The characters are not too memorable, with the exception of the villainous Dr. Facilier. Disney’s been known for having some great villains and this is a great addition to that established canon. Voiced by Keith David, who you may know as The Arbiter from the Halo series, or Goliath from Disney’s own Gargoyles cartoon. He does a wonderful job with this role, and the animators have called him a ‘lovechild’ between Cruella De Ville and Captain Hook. The main characters are all pretty stock characters, while Tiana is a decent addition to the Disney Princesses, there’s nothing too amazing about her. And the prince is actually rather annoying at first. He becomes less so, but I never really bought his transformation from rich snooty prince to genuinely caring person. Then there’s the trumpet playing Louis, clearly an homage to Louis Armstrong, who I thought would be the ‘comic relief’ stock character at first. But then a second (!) character who seemed to fit that bill was introduced in the form of a cajun talking firefly. I didn’t really mind these characters per se, I felt there was more truth to their characters than most ‘comic relief’ ones, and I understand kids will love them. But they didn’t really do as much for me as I would have liked.

I have to say, that after having seen only 3-D computer animated films coming out of both Disney and Dreamworks for so long, it’s incredibly refreshing to see a 2-D hand-drawn style of animation again. And the visuals in this film are wonderful and truly a feast for the eyes. I appreciate and love all the advances they’ve made in animation but there’s something to be said about this style of animation and the history behind it. When Disney announced it’s closure of the 2-D studio it was a big disappointment for me. This film has been said as not a typical kind of film to happen, but hopefully due to its success and critical praise we’ll see more hand-drawn films released soon.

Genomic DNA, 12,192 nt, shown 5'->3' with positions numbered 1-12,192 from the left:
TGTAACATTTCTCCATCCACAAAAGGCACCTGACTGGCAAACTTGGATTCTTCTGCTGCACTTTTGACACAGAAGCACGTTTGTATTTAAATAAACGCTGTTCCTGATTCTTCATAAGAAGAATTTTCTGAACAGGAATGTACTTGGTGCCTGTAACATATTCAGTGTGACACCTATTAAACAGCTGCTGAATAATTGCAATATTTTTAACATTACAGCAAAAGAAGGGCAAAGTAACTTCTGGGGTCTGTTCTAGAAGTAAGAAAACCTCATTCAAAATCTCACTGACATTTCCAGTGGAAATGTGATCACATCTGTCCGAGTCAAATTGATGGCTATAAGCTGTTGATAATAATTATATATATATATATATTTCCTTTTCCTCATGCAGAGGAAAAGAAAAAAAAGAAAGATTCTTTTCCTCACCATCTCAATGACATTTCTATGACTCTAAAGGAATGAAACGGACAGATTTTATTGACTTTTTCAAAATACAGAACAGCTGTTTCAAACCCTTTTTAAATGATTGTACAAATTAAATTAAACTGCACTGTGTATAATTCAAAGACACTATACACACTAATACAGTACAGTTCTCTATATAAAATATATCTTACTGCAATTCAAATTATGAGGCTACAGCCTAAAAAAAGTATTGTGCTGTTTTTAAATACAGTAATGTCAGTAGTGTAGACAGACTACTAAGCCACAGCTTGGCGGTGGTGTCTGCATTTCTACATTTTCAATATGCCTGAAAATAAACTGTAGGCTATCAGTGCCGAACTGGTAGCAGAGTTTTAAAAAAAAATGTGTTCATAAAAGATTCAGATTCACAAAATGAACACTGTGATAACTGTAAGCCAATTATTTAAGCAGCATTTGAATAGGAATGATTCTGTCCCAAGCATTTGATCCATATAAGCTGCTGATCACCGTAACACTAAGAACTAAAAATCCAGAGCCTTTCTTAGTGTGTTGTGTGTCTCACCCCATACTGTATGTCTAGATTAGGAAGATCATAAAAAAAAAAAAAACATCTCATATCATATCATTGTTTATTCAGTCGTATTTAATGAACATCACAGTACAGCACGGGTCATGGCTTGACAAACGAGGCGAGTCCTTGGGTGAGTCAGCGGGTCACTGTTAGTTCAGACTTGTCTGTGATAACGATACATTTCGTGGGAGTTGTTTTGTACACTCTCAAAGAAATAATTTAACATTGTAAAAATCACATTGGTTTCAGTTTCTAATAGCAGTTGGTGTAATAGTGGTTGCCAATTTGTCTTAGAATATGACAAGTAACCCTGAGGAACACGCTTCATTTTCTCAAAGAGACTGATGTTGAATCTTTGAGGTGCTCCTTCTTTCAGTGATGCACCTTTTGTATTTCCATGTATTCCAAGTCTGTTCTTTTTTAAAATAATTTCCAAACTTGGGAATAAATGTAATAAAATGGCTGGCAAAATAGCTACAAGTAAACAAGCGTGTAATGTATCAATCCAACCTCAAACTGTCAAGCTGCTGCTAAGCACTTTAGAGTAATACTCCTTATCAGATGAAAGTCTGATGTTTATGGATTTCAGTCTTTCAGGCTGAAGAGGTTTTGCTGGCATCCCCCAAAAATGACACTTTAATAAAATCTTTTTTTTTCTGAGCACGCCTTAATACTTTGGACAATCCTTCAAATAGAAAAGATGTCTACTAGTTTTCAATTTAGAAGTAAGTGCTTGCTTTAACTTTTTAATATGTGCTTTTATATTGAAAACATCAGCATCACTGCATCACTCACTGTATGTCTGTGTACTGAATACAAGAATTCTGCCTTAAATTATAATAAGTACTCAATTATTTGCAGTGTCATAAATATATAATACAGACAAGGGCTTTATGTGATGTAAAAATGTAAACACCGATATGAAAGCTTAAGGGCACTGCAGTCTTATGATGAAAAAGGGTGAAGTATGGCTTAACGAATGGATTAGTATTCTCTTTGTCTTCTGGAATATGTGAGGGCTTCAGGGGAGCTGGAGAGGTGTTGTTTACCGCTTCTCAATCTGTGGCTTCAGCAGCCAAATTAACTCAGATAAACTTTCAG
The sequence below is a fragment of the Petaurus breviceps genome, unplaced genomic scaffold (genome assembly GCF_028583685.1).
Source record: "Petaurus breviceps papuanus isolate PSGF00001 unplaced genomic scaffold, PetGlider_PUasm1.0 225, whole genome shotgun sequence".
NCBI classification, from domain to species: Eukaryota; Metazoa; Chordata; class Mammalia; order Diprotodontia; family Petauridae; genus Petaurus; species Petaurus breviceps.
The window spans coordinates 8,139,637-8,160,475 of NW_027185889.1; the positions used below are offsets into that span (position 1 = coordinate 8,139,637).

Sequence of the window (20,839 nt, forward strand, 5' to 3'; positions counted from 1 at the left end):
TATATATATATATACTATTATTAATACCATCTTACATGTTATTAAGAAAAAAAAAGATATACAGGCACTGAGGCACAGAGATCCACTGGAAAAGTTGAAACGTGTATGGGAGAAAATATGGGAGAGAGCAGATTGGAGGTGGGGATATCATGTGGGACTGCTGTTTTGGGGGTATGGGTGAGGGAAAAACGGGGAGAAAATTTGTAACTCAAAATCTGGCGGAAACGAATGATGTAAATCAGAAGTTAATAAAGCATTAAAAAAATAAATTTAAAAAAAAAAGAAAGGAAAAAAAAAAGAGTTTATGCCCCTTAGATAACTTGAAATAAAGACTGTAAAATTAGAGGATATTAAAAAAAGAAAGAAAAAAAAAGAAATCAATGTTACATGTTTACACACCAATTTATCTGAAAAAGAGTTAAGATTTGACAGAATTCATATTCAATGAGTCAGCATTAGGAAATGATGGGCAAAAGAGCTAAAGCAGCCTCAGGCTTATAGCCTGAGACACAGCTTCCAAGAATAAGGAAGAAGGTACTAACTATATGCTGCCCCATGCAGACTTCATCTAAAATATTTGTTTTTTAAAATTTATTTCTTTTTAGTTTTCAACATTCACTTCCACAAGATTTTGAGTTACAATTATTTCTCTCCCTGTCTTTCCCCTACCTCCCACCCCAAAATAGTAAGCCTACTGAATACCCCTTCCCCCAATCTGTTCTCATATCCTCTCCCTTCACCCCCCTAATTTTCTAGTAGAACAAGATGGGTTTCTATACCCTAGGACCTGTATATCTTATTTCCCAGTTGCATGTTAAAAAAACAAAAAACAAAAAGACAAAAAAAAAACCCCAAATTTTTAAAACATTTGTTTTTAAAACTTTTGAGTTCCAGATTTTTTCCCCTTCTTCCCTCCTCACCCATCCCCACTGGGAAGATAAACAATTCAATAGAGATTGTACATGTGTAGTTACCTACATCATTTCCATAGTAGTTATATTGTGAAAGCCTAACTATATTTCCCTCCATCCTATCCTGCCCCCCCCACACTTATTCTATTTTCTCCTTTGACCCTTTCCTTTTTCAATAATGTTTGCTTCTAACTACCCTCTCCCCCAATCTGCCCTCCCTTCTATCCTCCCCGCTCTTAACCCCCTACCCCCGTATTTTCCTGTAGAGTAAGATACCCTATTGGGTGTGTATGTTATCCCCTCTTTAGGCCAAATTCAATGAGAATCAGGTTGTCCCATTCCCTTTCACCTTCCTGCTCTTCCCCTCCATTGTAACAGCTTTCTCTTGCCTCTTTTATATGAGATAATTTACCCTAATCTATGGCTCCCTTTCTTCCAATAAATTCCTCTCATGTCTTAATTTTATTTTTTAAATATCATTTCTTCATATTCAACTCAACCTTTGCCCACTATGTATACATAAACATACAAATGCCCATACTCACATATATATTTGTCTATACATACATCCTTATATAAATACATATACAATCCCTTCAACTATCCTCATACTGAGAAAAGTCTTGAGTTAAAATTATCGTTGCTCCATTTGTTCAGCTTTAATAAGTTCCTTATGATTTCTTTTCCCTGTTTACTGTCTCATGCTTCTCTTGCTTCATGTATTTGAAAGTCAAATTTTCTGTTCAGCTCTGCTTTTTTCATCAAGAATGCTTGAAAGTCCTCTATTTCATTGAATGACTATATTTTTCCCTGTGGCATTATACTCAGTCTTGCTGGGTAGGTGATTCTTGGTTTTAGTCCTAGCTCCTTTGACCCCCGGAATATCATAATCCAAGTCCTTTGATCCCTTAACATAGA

In the end, The Princess and the Frog is a fun if unmemorable effort from Disney, and the question now becomes if they can keep it up and perhaps bring in a second Golden Age. I won’t be holding my breath, but I’ll look forward to another hand-drawn film if it gets released anytime soon.

-Alan

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Responses

  1. I felt the same way going in to this film; a bit skeptical, but with a sprinkling of hope. I was worried that this “fairy tale” didn’t have enough substance to carry a feature film. I mostly enjoyed the movie, I felt it was pretty forgettable as a whole.

    I appreciated the feminist undertones, and felt Disney tried to present some strong female characters. For me the most interesting character was Charlotte, the rich best friend. She was a fantastic, larger-than life supporting character, whereas the others seemed forced. Like you could tell how hard Disney was trying to make you love them.

    It felt like Disney was trying too hard to do too many things: be diverse, and culturally sensitive, yet true to the “classic” Disney style, but socially relevant to new different generation…

    I wonder whether the decision to do this particular story came before the decision to go back to 2D animation, or after?

  2. Whoops. Next time I will edit my comments for grammar errors before posting them.

  3. I would also just like to make mention of Disney’s partnership with Studio Ghibli, Hiyao Miyazaki’s studio who, along with Pixar, are consistently making better animated films than the Disney studio has in over a decade.

    Sumptuous 2D visuals? Check out Ponyo!